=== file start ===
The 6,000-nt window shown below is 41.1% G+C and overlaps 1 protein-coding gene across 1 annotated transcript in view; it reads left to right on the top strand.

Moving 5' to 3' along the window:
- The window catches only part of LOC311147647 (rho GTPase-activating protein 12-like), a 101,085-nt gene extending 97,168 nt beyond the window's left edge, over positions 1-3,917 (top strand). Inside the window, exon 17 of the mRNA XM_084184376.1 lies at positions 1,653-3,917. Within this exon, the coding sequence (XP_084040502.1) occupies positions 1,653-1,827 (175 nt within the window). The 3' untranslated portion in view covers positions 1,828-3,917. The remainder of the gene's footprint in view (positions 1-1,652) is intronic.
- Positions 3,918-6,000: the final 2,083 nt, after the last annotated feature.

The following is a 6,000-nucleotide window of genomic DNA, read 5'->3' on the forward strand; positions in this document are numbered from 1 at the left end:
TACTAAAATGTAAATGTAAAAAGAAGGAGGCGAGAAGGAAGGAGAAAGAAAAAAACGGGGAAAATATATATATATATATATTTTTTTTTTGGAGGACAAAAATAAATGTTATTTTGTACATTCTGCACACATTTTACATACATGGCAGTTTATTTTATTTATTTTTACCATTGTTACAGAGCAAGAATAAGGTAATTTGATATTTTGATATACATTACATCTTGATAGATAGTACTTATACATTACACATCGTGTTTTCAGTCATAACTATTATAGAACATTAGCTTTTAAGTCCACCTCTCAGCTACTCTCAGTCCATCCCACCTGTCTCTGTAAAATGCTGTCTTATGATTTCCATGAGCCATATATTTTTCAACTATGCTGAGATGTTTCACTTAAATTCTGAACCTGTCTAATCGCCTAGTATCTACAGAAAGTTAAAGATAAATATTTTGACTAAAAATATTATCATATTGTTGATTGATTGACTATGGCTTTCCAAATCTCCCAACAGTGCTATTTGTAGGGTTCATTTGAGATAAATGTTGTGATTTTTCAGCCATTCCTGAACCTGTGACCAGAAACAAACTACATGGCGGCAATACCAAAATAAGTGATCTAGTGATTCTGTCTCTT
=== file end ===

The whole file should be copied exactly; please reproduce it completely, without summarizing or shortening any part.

The 6,000-nt window shown below is 41.1% G+C and overlaps 1 protein-coding gene across 1 annotated transcript in view; it reads left to right on the top strand.

Moving 5' to 3' along the window:
- The window catches only part of LOC311147647 (rho GTPase-activating protein 12-like), a 101,085-nt gene extending 97,168 nt beyond the window's left edge, over positions 1-3,917 (top strand). Inside the window, exon 17 of the mRNA XM_084184376.1 lies at positions 1,653-3,917. Within this exon, the coding sequence (XP_084040502.1) occupies positions 1,653-1,827 (175 nt within the window). The 3' untranslated portion in view covers positions 1,828-3,917. The remainder of the gene's footprint in view (positions 1-1,652) is intronic.
- Positions 3,918-6,000: the final 2,083 nt, after the last annotated feature.

The following is a 6,000-nucleotide window of genomic DNA, read 5'->3' on the forward strand; positions in this document are numbered from 1 at the left end:
TACTAAAATGTAAATGTAAAAAGAAGGAGGCGAGAAGGAAGGAGAAAGAAAAAAACGGGGAAAATATATATATATATATATTTTTTTTTTGGAGGACAAAAATAAATGTTATTTTGTACATTCTGCACACATTTTACATACATGGCAGTTTATTTTATTTATTTTTACCATTGTTACAGAGCAAGAATAAGGTAATTTGATATTTTGATATACATTACATCTTGATAGATAGTACTTATACATTACACATCGTGTTTTCAGTCATAACTATTATAGAACATTAGCTTTTAAGTCCACCTCTCAGCTACTCTCAGTCCATCCCACCTGTCTCTGTAAAATGCTGTCTTATGATTTCCATGAGCCATATATTTTTCAACTATGCTGAGATGTTTCACTTAAATTCTGAACCTGTCTAATCGCCTAGTATCTACAGAAAGTTAAAGATAAATATTTTGACTAAAAATATTATCATATTGTTGATTGATTGACTATGGCTTTCCAAATCTCCCAACAGTGCTATTTGTAGGGTTCATTTGAGATAAATGTTGTGATTTTTCAGCCATTCCTGAACCTGTGACCAGAAACAAACTACATGGCGGCAATACCAAAATAAGTGATCTAGTGATTCTGTCTCTT